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Influence of Experimental Uncertainty on Prediction of Holistic Multi-Scale Data Center Energy Efficiency

[+] Author Affiliations
Thomas J. Breen, Ed J. Walsh, Jeff Punch

Stokes Institute, University of Limerick, Limerick, Ireland

Amip J. Shah, Niru Kumari, Cullen E. Bash

Hewlett Packard Company, Palo Alto, CA

Scot Heath, Brandon Rubenstein

Hewlett Packard Company, Fort Collins, CO

Paper No. IPACK2011-52141, pp. 553-563; 11 pages
  • ASME 2011 Pacific Rim Technical Conference and Exhibition on Packaging and Integration of Electronic and Photonic Systems
  • ASME 2011 Pacific Rim Technical Conference and Exhibition on Packaging and Integration of Electronic and Photonic Systems, MEMS and NEMS: Volume 2
  • Portland, Oregon, USA, July 6–8, 2011
  • ISBN: 978-0-7918-4462-5
  • Copyright © 2011 by ASME


As the energy footprint of data centers continues to increase, models that allow for “what-if” simulations of different data center design and management paradigms will be important. Prior work by the authors has described a multi-scale energy efficiency model that allows for evaluating the coefficient of performance of the data center ensemble (COPGrand ), and demonstrated the utility of such a model for purposes of choosing operational set-points and evaluating design trade-offs. However, experimental validation of these models poses a challenge because of the complexity involved with tailoring such a model for implementation to legacy data centers, with shared infrastructure and limited control over IT workload. Further, test facilities with dummy heat loads or artificial racks in lieu of IT equipment generally have limited utility in validating end-to-end models owing to the inability of such loads to mimic phenomena such as fan scalability, etc. In this work, we describe the experimental analysis conducted in a special test chamber and data center facility. The chamber, focusing on system level effects, is loaded with an actual IT rack, and a compressor delivers chilled air to the chamber at a preset temperature. By varying the load in the IT rack as well as the air delivery parameters — such as flow rate, supply temperature, etc. — a setup which simulates the system level of a data center is created. Experimental tests within a live data center facility are also conducted where the operating conditions of the cooling infrastructure are monitored — such as fluid temperatures, flow rates, etc. — and can be analyzed to determine effects such as air flow recirculation, heat exchanger performance, etc. Using the experimental data a multi-scale model configuration emulating the data center can be defined. We compare the results from such experimental analysis to a multi-scale energy efficiency model of the data center, and discuss the accuracies as well as inaccuracies within such a model. Difficulties encountered in the experimental work are discussed. The paper concludes by discussing areas for improvement in such modeling and experimental evaluation. Further validation of the complete multi-scale data center energy model is planned.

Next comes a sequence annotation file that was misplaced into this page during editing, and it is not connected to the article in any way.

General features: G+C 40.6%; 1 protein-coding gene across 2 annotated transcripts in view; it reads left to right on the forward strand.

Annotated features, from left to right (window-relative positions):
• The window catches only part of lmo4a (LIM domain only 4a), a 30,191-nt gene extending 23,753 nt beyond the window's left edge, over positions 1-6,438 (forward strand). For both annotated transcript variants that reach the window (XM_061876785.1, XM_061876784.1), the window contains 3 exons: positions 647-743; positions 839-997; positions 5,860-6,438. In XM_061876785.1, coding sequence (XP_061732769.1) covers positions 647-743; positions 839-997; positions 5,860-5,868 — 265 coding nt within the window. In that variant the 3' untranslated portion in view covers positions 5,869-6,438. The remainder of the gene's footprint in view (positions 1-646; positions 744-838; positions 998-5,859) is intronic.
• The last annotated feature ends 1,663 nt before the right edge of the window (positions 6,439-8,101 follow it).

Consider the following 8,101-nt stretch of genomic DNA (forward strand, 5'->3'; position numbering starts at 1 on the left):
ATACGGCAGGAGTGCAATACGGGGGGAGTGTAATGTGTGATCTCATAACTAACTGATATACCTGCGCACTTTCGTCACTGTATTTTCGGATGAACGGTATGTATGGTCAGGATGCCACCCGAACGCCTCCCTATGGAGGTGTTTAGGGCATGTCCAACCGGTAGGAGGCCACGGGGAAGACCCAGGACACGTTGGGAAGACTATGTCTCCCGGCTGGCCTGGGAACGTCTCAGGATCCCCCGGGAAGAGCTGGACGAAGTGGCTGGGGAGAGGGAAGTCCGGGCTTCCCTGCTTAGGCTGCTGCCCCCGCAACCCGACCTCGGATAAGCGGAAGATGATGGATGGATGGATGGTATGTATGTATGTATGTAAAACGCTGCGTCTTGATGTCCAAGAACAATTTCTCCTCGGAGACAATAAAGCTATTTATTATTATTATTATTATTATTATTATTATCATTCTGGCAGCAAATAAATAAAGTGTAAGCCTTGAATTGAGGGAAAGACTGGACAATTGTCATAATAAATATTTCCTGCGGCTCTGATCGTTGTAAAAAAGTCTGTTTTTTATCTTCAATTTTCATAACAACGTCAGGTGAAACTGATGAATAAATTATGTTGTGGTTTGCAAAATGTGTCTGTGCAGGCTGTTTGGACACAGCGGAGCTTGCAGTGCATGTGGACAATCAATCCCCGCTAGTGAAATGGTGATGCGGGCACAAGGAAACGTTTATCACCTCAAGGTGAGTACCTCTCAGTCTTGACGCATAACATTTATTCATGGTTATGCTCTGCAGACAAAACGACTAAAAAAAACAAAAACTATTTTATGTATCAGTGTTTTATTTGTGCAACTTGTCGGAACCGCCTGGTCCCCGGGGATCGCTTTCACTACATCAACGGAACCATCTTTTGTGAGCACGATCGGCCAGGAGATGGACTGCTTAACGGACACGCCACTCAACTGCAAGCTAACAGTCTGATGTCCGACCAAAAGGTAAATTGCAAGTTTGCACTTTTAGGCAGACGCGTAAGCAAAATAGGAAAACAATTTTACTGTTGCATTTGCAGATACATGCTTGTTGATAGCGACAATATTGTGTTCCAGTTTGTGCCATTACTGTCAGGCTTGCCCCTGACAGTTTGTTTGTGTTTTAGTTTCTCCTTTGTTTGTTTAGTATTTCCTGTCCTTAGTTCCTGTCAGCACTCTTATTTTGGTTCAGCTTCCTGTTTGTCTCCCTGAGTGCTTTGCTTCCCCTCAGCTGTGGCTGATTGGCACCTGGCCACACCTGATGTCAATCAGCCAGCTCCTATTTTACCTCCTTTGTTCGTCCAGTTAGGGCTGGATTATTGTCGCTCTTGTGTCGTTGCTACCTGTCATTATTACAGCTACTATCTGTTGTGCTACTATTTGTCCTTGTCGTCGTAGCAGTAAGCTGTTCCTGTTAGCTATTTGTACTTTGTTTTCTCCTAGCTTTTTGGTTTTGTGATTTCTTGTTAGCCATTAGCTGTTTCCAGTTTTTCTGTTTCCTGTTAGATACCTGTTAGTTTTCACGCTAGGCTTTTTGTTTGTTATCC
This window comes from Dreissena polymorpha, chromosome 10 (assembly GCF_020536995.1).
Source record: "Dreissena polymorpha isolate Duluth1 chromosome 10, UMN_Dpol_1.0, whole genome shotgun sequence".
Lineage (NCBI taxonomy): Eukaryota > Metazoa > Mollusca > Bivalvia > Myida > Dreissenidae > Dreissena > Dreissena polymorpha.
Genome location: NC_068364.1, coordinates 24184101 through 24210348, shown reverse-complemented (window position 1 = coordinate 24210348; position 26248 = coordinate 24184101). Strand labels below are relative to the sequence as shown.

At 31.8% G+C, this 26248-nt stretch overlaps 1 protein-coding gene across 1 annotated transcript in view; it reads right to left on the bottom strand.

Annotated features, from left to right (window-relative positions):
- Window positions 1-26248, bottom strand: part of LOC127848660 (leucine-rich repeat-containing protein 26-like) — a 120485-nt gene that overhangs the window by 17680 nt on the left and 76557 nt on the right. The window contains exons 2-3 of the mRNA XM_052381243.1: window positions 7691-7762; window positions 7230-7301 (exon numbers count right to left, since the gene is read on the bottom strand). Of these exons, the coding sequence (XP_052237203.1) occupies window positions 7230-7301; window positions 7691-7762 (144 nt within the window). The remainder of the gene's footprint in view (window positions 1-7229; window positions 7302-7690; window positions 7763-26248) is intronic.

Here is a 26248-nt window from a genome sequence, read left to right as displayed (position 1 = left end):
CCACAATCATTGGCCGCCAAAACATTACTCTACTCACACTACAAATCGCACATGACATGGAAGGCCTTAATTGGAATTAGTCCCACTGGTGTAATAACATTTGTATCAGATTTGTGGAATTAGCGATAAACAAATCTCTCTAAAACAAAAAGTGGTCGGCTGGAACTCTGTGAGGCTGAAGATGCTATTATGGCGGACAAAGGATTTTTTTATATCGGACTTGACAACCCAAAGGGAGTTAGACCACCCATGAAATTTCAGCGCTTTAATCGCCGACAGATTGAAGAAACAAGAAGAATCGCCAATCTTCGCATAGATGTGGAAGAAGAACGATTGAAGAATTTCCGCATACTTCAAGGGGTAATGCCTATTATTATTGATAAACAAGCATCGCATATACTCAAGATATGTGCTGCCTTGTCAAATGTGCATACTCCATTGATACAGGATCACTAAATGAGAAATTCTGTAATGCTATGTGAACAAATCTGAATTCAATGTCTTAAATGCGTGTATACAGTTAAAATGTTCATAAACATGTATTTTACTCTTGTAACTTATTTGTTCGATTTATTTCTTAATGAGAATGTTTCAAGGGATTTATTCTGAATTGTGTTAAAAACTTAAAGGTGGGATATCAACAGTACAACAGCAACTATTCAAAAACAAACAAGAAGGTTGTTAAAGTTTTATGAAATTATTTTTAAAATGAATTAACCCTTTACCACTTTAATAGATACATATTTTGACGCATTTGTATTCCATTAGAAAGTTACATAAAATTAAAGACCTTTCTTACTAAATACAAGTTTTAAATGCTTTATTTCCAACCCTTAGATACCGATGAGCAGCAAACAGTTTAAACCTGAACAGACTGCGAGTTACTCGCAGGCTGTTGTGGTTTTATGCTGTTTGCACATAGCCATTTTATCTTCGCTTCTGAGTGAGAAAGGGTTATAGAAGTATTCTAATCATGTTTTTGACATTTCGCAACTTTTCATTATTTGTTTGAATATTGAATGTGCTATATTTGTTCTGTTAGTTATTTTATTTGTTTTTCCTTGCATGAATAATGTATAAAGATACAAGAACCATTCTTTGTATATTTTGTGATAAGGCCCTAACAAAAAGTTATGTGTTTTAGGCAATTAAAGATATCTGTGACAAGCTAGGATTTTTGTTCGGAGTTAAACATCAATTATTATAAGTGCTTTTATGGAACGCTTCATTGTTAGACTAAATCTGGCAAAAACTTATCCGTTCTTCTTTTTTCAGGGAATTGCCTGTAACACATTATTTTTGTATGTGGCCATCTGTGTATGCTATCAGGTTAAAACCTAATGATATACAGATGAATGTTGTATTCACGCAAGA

Copyright © 2011 by ASME



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